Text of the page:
Using Mindfulness for Relaxation
August 15, 2019
“Relax!” “Calm down!” “Chill out!”
When you are stressed out, and you hear these words from co-workers, friends or family, have you ever noticed that they often do not have the intended effect? Your emotional experiences may stick around – whether they are anxiety, stress or irritability. You may even notice the opposite response when you attempt to “force” relaxation – you may become more tense, nervous or internally unsettled. While our intuition may tell us we need to do something to calm down, to suppress or avoid that internal experience – perhaps there is a better option.
Conventional Relaxation Techniques
You may be familiar with conventional relaxation techniques designed to target your body’s autonomic nervous system (the nervous system branch that prepares us to act on threat or danger; the “fight or flight” system) – the classic one being breathing from the diaphragm, in which you slow down your breathing in an intentional fashion to force or override your body’s sympathetic nervous system to calm down. Targeted physiological relaxation strategies can induce a state of relaxation in the short-term and may help us get through that daunting work presentation, ride out that stress in the teeth of rush hour I-25 traffic, or help us tolerate that screaming toddler in the grocery line.
The Benefits of Using Mindfulness
For a deeper sense of inner peace, consider mindfulness. I frequently teach this practice to my Denver Health patients.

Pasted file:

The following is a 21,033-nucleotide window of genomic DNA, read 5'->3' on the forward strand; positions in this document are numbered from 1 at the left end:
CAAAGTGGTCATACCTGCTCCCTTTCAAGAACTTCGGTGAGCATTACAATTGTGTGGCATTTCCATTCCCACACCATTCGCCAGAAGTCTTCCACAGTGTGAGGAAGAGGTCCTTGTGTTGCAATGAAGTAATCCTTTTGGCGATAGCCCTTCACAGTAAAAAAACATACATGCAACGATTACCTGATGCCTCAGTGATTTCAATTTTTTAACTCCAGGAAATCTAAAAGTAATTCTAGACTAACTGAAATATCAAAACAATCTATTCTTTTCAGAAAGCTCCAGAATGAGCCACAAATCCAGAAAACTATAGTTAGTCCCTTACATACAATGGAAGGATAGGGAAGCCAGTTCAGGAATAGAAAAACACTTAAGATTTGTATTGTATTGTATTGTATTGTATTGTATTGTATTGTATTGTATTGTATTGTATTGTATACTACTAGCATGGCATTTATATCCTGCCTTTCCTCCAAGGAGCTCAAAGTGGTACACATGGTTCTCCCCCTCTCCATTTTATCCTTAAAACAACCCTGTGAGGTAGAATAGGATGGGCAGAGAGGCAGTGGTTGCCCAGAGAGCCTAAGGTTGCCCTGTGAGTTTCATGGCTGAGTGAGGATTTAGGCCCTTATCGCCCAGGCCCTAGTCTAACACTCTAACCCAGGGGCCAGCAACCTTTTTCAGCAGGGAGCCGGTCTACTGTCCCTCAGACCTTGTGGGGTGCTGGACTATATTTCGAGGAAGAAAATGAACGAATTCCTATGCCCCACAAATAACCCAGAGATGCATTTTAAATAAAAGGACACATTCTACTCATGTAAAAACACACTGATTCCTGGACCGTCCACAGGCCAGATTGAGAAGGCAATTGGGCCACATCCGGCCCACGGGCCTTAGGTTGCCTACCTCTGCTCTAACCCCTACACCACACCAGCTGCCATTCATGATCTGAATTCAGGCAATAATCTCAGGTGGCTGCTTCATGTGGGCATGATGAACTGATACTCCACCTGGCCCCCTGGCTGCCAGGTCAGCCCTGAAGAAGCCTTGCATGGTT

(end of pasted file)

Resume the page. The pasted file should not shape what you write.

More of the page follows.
Right now, mindfulness is trendy – Time Magazine recently published a recurring special edition focused exclusively on the technique. People from all walks (and paces) of life have found this mental stance to be a valuable addition to their coping arsenal – from employees of major Fortune 500 companies (Nike, Apple and Google to name a few) to Buddhist monks to professional athletes (Pete Carroll, head coach of the Seattle Seahawks hired a psychologist to teach the team mindfulness in 2014, the year they won the Superbowl XLVIII – sorry for the painful reminder to our Broncos fans). But it is not just these unique figures who can benefit from it.
What is Mindfulness?
So what is mindfulness? While there are many definitions, a commonly accepted one is that mindfulness is:
- A practice in which a person focuses their attention intentionally on the present moment
- Using a non-judgmental attitude
The mindfulness tradition is far from new – the practice has its origins in centuries-old Eastern philosophies. Nevertheless, the technique is not exclusive to any particular philosophical, religious or organization context and can be used by anyone regardless of ideology. People can also practice mindfulness while engaged in a variety of activities, including:
Benefits of Mindfulness
With consistent practice, clinical research has shown mindfulness has helped with a variety of physical and mental health conditions, including:
- Clinical depression
- Chronic pain
- Eating disorder
- Attention-deficit/hyperactivity disorder
- A range of medical conditions
- Neurological (brain level) changes
How to Practice Mindfulness